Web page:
Long-Term Disability Benefit For Heart Disease
The Centers for Disease Control and Prevention reports that heart disease is the leading cause of death in the United States. It estimates that 18.2 million adults have coronary artery disease, which is the most common type of heart disease.
Depending upon its severity and how it affects a person, heart disease could make it difficult or impossible to continue working at a job or earning a living through self-employment. If heart disease prevents you from working, you may be eligible to receive a long term disability benefit either through a private insurance plan or through Social Security disability.
What is long-term disability?
Disability insurance, whether purchased on your own or provided by an employer, replaces a portion of the income lost when an illness or injury prevents you from working. Short-term disability pays benefits for temporary interruption of your ability to work over a brief duration. Long-term disability policies provide coverage when you have severe injuries or an illness expected to keep you from working for years to come.
Another source of long-term disability benefits is Social Security Disability. SSD pays benefits to workers whose medical condition causes them to be disabled for at least 12 months or result in death. Workers with disabling medical conditions of a shorter duration may be eligible for state-mandated disability programs or short-term disability insurance policies.
Types of heart disease
“Heart disease” refers to types of medical conditions that cause a person’s heart to no longer function properly. The heart is a muscle that pumps blood throughout the body using a network of veins and arteries. Various types of heart disease may affect the ability of the heart to function or damage the network through which blood flows.
Common types of heart disease include the following:
- 1). Coronary artery disease: When fat and calcium deposits accumulate on artery walls, it causes a thickening and hardening that restricts the flow of blood, which in turn affects the ability of the heart to properly function. The result may be a stroke or heart attack.
- 2). Arrhythmias: A characteristic of a healthy heart is a steady rhythmic beating, but heart rhythm disorders may cause it to beat faster, slower or in an irregular pattern, which can disrupt the flow of blood. Arrhythmias have been associated with an increased risk of strokes and heart attacks.
- 3). Structural abnormalities: Abnormalities of the heart may affect its walls, valves and other parts of the organ. Whether caused by wear and tear, medications, infections or genetics, structural abnormalities may cause strokes, heart attacks or heart failure.
- 4). Heart failure: Damage or weakening of the heart, as may be caused by a heart attack or high blood pressure, affects its ability to function. Damage may be so severe as to be irreversible and result in failure of the heart.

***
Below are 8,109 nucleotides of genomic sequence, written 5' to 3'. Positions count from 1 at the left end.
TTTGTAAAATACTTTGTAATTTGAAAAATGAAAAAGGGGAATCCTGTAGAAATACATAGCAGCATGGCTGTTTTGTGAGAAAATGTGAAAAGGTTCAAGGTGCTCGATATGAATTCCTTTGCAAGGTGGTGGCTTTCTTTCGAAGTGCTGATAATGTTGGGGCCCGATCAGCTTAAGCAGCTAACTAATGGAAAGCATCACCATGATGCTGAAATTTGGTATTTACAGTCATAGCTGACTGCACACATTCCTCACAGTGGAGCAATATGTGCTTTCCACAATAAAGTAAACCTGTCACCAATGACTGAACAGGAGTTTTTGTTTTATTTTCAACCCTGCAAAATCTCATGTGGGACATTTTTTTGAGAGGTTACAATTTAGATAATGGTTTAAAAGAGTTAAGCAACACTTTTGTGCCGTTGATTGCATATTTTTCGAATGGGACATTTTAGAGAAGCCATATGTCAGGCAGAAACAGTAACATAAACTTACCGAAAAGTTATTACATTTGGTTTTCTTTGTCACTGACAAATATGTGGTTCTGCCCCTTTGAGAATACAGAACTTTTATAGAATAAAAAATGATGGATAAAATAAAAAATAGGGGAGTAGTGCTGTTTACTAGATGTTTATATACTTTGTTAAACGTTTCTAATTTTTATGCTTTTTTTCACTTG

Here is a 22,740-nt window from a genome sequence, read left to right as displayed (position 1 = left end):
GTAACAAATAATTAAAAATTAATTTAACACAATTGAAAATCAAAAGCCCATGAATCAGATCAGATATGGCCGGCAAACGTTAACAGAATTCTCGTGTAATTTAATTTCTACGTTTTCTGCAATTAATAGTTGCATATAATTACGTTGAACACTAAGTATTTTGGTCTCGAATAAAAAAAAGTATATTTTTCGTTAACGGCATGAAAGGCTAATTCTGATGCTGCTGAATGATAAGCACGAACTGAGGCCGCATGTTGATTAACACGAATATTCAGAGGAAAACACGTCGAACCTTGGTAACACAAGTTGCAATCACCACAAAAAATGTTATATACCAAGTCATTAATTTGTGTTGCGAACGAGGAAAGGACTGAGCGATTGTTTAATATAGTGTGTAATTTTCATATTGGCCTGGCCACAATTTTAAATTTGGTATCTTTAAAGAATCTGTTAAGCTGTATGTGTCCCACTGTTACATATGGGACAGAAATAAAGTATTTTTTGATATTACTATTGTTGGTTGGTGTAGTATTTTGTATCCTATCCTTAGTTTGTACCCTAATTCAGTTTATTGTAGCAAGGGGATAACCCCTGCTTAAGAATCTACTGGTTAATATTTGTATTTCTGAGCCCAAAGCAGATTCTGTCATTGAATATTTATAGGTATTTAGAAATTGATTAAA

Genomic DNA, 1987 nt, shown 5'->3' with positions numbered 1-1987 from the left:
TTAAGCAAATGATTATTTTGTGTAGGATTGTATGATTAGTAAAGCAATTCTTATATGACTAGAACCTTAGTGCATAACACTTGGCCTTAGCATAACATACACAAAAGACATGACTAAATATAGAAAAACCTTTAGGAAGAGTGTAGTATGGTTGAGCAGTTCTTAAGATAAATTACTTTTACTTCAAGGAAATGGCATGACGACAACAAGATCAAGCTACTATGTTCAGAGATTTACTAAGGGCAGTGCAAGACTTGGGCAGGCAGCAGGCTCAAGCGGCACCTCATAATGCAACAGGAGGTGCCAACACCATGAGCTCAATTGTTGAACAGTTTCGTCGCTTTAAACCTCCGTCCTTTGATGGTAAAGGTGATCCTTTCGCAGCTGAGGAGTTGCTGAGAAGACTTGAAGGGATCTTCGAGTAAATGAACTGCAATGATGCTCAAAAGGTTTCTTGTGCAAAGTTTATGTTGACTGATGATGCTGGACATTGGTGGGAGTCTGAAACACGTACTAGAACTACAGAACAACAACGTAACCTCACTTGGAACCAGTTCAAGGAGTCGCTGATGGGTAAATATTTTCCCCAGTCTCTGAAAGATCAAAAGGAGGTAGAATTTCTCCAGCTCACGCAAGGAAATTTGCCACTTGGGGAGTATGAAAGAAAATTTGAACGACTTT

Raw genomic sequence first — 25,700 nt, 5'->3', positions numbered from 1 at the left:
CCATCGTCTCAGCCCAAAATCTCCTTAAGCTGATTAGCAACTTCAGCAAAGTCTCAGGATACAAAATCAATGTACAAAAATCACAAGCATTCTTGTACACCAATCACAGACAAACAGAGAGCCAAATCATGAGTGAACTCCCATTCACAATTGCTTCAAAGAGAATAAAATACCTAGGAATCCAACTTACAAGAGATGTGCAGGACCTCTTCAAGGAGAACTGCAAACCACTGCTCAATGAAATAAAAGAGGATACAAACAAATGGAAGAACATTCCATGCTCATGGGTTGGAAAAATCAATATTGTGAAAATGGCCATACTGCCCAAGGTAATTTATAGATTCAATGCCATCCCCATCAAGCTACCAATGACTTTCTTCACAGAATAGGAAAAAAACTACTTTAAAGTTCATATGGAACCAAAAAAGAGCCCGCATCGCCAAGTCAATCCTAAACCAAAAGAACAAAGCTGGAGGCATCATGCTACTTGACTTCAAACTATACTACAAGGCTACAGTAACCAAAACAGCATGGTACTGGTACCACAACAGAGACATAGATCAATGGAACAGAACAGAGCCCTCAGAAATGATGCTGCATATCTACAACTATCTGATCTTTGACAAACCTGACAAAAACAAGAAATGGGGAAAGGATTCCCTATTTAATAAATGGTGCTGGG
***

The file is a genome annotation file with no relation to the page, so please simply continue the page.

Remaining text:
If diagnosed with heart disease that restricts or prevents you from engaging in work and other activities associated with everyday life, you may be eligible for a heart disease disability benefit.
Proving eligibility for long-term disability
To qualify for disability benefits through a long-term disability policy or through Social Security disability, the severity and frequency of the symptoms and how they affect your ability to engage in work-related activities are important. Some of the symptoms of heart disease that may limit your activities include the following:
- 1). Pain
- 2). Fatigue and weakness
- 3). Shortness of breath
- 4). Swelling of the hands, ankles and feet
- 5). Dizziness and fainting
Doctors use a combination of clinical examination along with various diagnostic tests to diagnose the type of heart disease and its severity, including:
- A). Blood tests
- B). Electrocardiogram or EKG
- C). Echocardiogram
- D). Cardiac catheterization
- E). Specialized CT scans and MRIs
- F). Stress tests
- G). X-rays
All of the tests and examinations contained in your medical records help to prove that you have heart disease and the extent of damage caused by it. The medical evidence must be consistent with the symptoms that your long-term disability lawyer claims prevent you from performing the tasks required of your job or self-employment.
Your lawyer may decide to supplement the examination notes and diagnostic testing results with a letter or report from your treating physician. A report from your doctor can include details about how the clinical findings and symptoms limit your activities and prevent you from engaging in the types of activities required to work at a job.
A long-term disability lawyer can help
A free consultation with a long-term disability lawyer at London Eligibility may offer options that you may not have realized were available to provide the financial assistance needed when heart disease prevents you from working. A review of your claim by our disability lawyer can determine whether a disability benefit through one of the Social Security disability programs may be a heart disease disability benefit option available to you. Contact us today to schedule a free consultation.